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Sciatica is a pain in the leg due to irritation of the sciatic nerve. The pain generally goes from the front of the thigh to the back of the calf, and may also extend upward to the hip and down to the foot. more...

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In addition to pain, there may be numbness and difficulty moving or controlling the leg.

Although sciatica is a relatively common form of low back pain and leg pain, the true meaning of the term is often misunderstood. Sciatica is a set of symptoms rather than a diagnosis for what is irritating the nerve root and causing the pain.

Causes of sciatica

Sciatica is generally caused by compression of the sciatic nerve. It is sometimes divided into two main categories. "True" sciatica is caused by compression at the nerve root from a "slipped disc" (a herniated disc in the spine), roughening and enlarging and/or misalignment of the vertebrae. "Pseudo-sciatica" is caused by compression of more peripheral sections of the nerve, usually from soft tissue tension in the piriformis or other related muscles. Unhealthy postural habits such as excessive sitting in chairs and sleeping in the fetal position, along with insufficient stretching and exercise of the relevant myofascial areas, can lead to both the vertebral and soft tissue problems associated with sciatica.

Other causes of sciatica include infections and tumors.

Sciatica may also be experienced in late pregnancy either as the result of the uterus pressing on the sciatic nerve, or secondarily from muscular tension or vertebral compression associated with the extra weight and postural changes inherent in pregnancy.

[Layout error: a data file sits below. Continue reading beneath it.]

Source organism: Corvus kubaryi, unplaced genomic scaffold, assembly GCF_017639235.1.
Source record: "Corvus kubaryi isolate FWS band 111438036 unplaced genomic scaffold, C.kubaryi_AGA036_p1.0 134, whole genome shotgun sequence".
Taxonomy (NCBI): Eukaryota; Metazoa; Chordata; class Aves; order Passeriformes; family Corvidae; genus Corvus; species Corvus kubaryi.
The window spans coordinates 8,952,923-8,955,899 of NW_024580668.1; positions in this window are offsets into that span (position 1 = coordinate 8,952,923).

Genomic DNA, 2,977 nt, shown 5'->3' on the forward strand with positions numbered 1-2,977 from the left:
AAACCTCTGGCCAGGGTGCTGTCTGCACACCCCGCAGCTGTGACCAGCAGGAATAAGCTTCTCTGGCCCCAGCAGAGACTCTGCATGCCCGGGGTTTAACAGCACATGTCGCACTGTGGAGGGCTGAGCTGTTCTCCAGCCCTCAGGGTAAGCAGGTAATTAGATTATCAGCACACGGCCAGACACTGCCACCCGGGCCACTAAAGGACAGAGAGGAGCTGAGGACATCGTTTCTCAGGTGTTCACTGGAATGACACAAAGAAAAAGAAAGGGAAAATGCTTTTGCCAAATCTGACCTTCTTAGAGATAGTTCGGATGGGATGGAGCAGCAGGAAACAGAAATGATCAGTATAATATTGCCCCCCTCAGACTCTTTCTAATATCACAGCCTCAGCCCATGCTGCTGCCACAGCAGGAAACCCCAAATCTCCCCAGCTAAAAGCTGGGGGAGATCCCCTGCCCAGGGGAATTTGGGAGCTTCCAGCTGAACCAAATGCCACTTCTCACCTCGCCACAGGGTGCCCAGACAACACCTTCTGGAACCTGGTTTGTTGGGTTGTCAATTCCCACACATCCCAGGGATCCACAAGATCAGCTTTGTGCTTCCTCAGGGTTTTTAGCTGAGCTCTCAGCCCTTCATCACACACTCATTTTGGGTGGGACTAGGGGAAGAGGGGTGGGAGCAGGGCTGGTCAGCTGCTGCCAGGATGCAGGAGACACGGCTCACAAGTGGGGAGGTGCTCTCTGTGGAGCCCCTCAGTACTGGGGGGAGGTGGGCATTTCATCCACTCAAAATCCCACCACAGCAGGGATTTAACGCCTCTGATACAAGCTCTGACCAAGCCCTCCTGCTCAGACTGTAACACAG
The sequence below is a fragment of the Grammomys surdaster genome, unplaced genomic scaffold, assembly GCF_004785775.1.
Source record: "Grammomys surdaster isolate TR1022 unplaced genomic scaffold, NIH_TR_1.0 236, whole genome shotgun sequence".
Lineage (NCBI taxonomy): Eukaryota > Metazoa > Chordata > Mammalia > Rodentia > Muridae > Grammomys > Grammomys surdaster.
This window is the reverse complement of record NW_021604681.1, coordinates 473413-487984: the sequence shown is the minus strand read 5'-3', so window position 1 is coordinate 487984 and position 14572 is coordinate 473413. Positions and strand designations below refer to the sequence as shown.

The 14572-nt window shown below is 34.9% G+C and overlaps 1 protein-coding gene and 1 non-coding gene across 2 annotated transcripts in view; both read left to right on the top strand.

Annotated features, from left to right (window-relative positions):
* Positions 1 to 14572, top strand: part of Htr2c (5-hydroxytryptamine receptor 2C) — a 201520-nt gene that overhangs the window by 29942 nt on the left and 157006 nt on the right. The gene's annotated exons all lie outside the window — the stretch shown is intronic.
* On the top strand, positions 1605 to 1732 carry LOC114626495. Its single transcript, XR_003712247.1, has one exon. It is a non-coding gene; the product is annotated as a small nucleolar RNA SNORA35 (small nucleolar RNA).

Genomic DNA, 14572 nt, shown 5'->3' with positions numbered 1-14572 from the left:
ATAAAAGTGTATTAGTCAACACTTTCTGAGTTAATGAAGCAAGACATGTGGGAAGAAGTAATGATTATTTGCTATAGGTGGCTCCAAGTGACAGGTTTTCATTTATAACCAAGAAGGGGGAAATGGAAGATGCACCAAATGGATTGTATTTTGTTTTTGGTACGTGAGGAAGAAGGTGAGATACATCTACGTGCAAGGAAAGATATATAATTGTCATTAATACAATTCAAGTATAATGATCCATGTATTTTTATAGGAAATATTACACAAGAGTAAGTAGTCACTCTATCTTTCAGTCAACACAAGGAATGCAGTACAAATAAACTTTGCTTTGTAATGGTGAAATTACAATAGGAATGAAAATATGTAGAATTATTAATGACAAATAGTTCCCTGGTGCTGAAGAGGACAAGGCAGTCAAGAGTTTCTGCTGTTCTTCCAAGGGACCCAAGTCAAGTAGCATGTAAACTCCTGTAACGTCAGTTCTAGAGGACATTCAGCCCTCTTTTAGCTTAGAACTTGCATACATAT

Pelvic entrapment of the sciatic nerve can also generate symptoms resembling spinal compression of the nerves. The most predominant form of this condition is known as piriformis syndrome. With this condition the piriformis muscle, which is located beneath the gluteal muscles, contracts in spasm and strangles the sciatic nerve, which is located beneath the muscle.

Yet another source of sciatica symptoms is caused by active trigger points in the lower back or gluteal muscles. In this case, the referred pain is not, in fact, coming from compression of the sciatic nerve, though the pain distribution down the buttocks and leg can be quite similar. Trigger points occur when muscles become ischemic (low blood flow) due to injury or chronic muscular contraction. The muscles most commonly associated with trigger points causing sciatica symptoms are the quadratus lumborum, the gluteus medius and minimus, and the deep hip rotators.


Because of the many conditions that can compress nerve roots and cause sciatica, treatment options often differ from patient to patient. A combination of treatment options is often the most effective course.

Most cases of sciatica can be effectively treated by physical therapy or massage therapy (specifically neuromuscular therapy), and appropriate changes in behavior and environment (for example cushioning, chair and desk height, exercise, stretching, self treatment of trigger points). Other conservative treatment options include Somatic Movement Education, anti-inflammatory medications (i.e. NSAIDs or oral steroids), pain medications, and epidural steroid injections. Chiropractic manipulation often helps. In approximately 10-20% of cases, surgery is required to correct the problem.


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Warm needle acupuncture, cupping & sciatica
From Townsend Letter for Doctors and Patients, 1/1/05 by Honora Lee Wolfe

Keywords: Chinese medicine, acupuncture, warm needle acupuncture, cupping, sciatica